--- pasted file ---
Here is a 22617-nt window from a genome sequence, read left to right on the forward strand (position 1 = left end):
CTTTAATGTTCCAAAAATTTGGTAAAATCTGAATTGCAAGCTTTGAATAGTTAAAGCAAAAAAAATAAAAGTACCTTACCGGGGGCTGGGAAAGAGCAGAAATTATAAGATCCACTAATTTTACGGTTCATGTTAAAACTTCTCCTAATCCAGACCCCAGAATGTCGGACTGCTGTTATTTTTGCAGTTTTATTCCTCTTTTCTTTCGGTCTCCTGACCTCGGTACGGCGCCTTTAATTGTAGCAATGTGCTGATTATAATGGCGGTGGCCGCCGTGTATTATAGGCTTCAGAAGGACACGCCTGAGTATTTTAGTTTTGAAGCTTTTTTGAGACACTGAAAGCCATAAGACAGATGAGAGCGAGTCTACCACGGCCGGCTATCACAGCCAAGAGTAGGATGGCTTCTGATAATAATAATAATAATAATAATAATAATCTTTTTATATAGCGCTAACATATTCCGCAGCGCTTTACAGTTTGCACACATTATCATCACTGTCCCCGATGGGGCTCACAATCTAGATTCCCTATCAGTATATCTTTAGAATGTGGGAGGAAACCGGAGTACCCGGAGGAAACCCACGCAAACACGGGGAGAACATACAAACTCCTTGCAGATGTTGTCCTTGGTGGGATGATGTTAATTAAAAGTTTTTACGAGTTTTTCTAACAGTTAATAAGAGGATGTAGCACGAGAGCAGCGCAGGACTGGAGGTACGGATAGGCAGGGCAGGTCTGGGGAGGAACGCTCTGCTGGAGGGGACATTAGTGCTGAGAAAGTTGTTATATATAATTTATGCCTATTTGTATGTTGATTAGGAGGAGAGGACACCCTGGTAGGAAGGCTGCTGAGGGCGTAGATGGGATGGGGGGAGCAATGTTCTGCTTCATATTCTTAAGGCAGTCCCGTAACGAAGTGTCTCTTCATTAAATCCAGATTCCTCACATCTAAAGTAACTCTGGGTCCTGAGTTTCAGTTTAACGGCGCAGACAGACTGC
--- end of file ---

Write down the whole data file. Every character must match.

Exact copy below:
Here is a 22617-nt window from a genome sequence, read left to right on the forward strand (position 1 = left end):
CTTTAATGTTCCAAAAATTTGGTAAAATCTGAATTGCAAGCTTTGAATAGTTAAAGCAAAAAAAATAAAAGTACCTTACCGGGGGCTGGGAAAGAGCAGAAATTATAAGATCCACTAATTTTACGGTTCATGTTAAAACTTCTCCTAATCCAGACCCCAGAATGTCGGACTGCTGTTATTTTTGCAGTTTTATTCCTCTTTTCTTTCGGTCTCCTGACCTCGGTACGGCGCCTTTAATTGTAGCAATGTGCTGATTATAATGGCGGTGGCCGCCGTGTATTATAGGCTTCAGAAGGACACGCCTGAGTATTTTAGTTTTGAAGCTTTTTTGAGACACTGAAAGCCATAAGACAGATGAGAGCGAGTCTACCACGGCCGGCTATCACAGCCAAGAGTAGGATGGCTTCTGATAATAATAATAATAATAATAATAATAATCTTTTTATATAGCGCTAACATATTCCGCAGCGCTTTACAGTTTGCACACATTATCATCACTGTCCCCGATGGGGCTCACAATCTAGATTCCCTATCAGTATATCTTTAGAATGTGGGAGGAAACCGGAGTACCCGGAGGAAACCCACGCAAACACGGGGAGAACATACAAACTCCTTGCAGATGTTGTCCTTGGTGGGATGATGTTAATTAAAAGTTTTTACGAGTTTTTCTAACAGTTAATAAGAGGATGTAGCACGAGAGCAGCGCAGGACTGGAGGTACGGATAGGCAGGGCAGGTCTGGGGAGGAACGCTCTGCTGGAGGGGACATTAGTGCTGAGAAAGTTGTTATATATAATTTATGCCTATTTGTATGTTGATTAGGAGGAGAGGACACCCTGGTAGGAAGGCTGCTGAGGGCGTAGATGGGATGGGGGGAGCAATGTTCTGCTTCATATTCTTAAGGCAGTCCCGTAACGAAGTGTCTCTTCATTAAATCCAGATTCCTCACATCTAAAGTAACTCTGGGTCCTGAGTTTCAGTTTAACGGCGCAGACAGACTGC